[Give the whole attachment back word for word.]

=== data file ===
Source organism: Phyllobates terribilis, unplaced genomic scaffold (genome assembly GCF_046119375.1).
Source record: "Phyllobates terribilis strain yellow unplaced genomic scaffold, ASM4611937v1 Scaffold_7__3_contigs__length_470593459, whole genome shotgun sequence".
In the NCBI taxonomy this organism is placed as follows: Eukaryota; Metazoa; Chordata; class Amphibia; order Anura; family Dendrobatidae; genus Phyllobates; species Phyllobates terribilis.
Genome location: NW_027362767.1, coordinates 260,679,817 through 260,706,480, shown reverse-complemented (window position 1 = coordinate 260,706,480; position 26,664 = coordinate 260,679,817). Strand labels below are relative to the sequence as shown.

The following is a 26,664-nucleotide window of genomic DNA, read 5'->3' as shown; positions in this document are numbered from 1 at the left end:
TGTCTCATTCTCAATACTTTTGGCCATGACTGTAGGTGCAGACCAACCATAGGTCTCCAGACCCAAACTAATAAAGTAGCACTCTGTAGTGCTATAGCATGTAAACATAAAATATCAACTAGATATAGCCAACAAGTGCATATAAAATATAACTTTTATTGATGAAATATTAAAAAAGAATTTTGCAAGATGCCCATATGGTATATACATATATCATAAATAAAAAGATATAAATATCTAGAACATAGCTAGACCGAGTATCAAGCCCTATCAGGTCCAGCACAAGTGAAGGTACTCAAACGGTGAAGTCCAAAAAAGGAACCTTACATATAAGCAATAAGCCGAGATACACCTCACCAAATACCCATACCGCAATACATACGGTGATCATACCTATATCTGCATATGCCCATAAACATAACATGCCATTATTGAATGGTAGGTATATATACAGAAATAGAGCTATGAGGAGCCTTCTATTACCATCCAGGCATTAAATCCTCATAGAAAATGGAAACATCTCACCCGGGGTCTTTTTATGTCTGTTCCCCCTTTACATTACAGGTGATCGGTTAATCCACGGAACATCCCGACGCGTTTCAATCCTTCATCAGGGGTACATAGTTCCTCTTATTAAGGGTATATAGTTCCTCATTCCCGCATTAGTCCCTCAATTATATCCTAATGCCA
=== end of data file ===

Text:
Source organism: Phyllobates terribilis, unplaced genomic scaffold (genome assembly GCF_046119375.1).
Source record: "Phyllobates terribilis strain yellow unplaced genomic scaffold, ASM4611937v1 Scaffold_7__3_contigs__length_470593459, whole genome shotgun sequence".
In the NCBI taxonomy this organism is placed as follows: Eukaryota; Metazoa; Chordata; class Amphibia; order Anura; family Dendrobatidae; genus Phyllobates; species Phyllobates terribilis.
Genome location: NW_027362767.1, coordinates 260,679,817 through 260,706,480, shown reverse-complemented (window position 1 = coordinate 260,706,480; position 26,664 = coordinate 260,679,817). Strand labels below are relative to the sequence as shown.

The following is a 26,664-nucleotide window of genomic DNA, read 5'->3' as shown; positions in this document are numbered from 1 at the left end:
TGTCTCATTCTCAATACTTTTGGCCATGACTGTAGGTGCAGACCAACCATAGGTCTCCAGACCCAAACTAATAAAGTAGCACTCTGTAGTGCTATAGCATGTAAACATAAAATATCAACTAGATATAGCCAACAAGTGCATATAAAATATAACTTTTATTGATGAAATATTAAAAAAGAATTTTGCAAGATGCCCATATGGTATATACATATATCATAAATAAAAAGATATAAATATCTAGAACATAGCTAGACCGAGTATCAAGCCCTATCAGGTCCAGCACAAGTGAAGGTACTCAAACGGTGAAGTCCAAAAAAGGAACCTTACATATAAGCAATAAGCCGAGATACACCTCACCAAATACCCATACCGCAATACATACGGTGATCATACCTATATCTGCATATGCCCATAAACATAACATGCCATTATTGAATGGTAGGTATATATACAGAAATAGAGCTATGAGGAGCCTTCTATTACCATCCAGGCATTAAATCCTCATAGAAAATGGAAACATCTCACCCGGGGTCTTTTTATGTCTGTTCCCCCTTTACATTACAGGTGATCGGTTAATCCACGGAACATCCCGACGCGTTTCAATCCTTCATCAGGGGTACATAGTTCCTCTTATTAAGGGTATATAGTTCCTCATTCCCGCATTAGTCCCTCAATTATATCCTAATGCCA